Spanish gastronomy

Why Spanish wines were the toast of this year’s Vinexpo

Spain was the guest country in Bordeaux this week at one of the world’s leading wine fairs

A 'Taste of Spain' underway in Bordeaux.
A 'Taste of Spain' underway in Bordeaux.Joanna Margan

This year’s guest nation at Vinexpo, one of the world’s leading wine fairs, was Spain. In the French city of Bordeaux, around 100 Spanish wineries attended the four-day biannual event – which ended on Wednesday – along with more than 2,300 other producers from 40 countries around the world.

“Being such close neighbors, Spain has always had an important presence here,” says Guillaume Deglise, the trade fair’s general director, adding: “But this year we wanted to focus more in-depth on Spanish wines.”

In Spain the link between wine and gastronomy is even stronger than in France Trade fair director Guillaume Deglise

Deglise highlights the diversity, tradition and contemporary language of Spain’s wineries: “There is a lot of creativity, in terms of wine-making and marketing and labeling. What’s more, in Spain there is an intimate link between wine and gastronomy that is even stronger than in France.”

One of the highlights of Vinexpo was A Taste of Spain, organized on Monday in conjunction with the prestigious Wine Spectator magazine: it was the largest ever tasting of Spanish wines outside Spain.

Along with many of the country’s finest wines, a team of 12 chefs, led by Spanish celebrities Ferran Adriá and José Andrés, was on hand to prepare dishes to accompany the tasting. “In the 1970s, France was the role model to follow, it was an inspiration. Now, after many years of hard work, Spain has improved in all aspects: it has positioned itself as a global gastronomic benchmark. And wines are closely linked to food,” says José Andrés, who owns a restaurant chain in the US.

In the last five years, Spanish wine exports have increased by 43% in terms of volume, and have seen a 21% rise in sales. “Spain exports more than anybody else, but it is third in terms of earnings,” says Rafael Rey, who heads Spain’s Wine Market Observatory. He explains that the country sells huge amounts of wine wholesale. This is one of Spain’s strong points, but at the same time, one of its weak spots: wines are cheap, giving the country an unbeatable price-quality ratio.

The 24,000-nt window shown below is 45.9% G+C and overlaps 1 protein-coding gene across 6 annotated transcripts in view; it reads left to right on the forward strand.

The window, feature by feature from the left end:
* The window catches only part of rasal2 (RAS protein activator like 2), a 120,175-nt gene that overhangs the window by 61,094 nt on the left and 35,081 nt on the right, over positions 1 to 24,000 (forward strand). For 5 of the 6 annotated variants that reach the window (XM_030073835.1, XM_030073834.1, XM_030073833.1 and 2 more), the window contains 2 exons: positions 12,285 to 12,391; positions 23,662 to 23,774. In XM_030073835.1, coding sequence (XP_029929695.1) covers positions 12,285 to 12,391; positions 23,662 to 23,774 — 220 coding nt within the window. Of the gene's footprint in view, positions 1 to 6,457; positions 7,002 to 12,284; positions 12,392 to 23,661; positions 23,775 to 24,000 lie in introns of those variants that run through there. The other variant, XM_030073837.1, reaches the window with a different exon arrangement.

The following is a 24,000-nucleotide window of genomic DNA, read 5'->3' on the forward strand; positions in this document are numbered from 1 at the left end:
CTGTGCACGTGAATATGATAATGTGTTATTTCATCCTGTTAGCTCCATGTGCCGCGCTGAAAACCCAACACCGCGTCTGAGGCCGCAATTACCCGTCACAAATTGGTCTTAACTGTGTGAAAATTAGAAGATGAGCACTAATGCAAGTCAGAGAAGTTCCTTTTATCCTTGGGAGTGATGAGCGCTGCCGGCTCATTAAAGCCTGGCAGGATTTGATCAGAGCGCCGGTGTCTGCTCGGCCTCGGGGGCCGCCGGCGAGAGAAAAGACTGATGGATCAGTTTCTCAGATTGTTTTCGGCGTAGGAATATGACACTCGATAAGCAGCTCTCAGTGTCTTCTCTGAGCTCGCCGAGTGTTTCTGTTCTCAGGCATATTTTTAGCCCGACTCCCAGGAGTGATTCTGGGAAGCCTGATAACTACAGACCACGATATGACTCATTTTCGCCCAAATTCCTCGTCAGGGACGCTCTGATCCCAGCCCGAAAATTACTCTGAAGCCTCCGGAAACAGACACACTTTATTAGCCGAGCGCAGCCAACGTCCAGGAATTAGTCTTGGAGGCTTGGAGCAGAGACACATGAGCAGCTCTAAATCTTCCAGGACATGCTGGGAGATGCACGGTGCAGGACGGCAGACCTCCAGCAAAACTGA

“We don’t produce enough wines that sell at good prices,” says Pedro Ballesteros, Spain’s only Master of Wine, belonging to an institute made up of 340 members from 28 countries. At the same time, he says the country should do more to promote the many different types of wines it produces: “Spain has a huge variety that has been overshadowed by the regions of Castilla-La Mancha and Rioja.”

Lafou Celler is a winery from Tarragona, in Spain’s northeastern Catalonia region, that attended Vinexpo this week. This is not the first time the company has come here. “We have returned because we were here in 2015 and we did a lot of business,” says the winery’s manager, Ramón Roquetas. “What’s more, this was a special year,” he adds, noting: “We can’t always rely on the support that being from the guest country provides.”

English version by Nick Lyne.

Wines from the Americas

P. L.

"The markets that are experiencing the greatest growth in wine consumption are Asia and the United States," explains Guillaume Deglise, the head of Vinexpo. The US ranked sixth for number of wineries represented at the Bordeaux event. California is the best-known wine producing region in the US and Spain's Bodegas Torres owns vineyards there, and in Chile as well. The South American country also had a strong representation at the fair with 32 exhibitors, ranking fourth after France, Italy and Spain. Argentina, another Latin American reference on the rise, was there with 40 wineries offering interesting products such as the Familia Zuccardi wines, from the Mendoza region. Uruguay had nine exhibitors, Mexico five, Peru one and Canada one.

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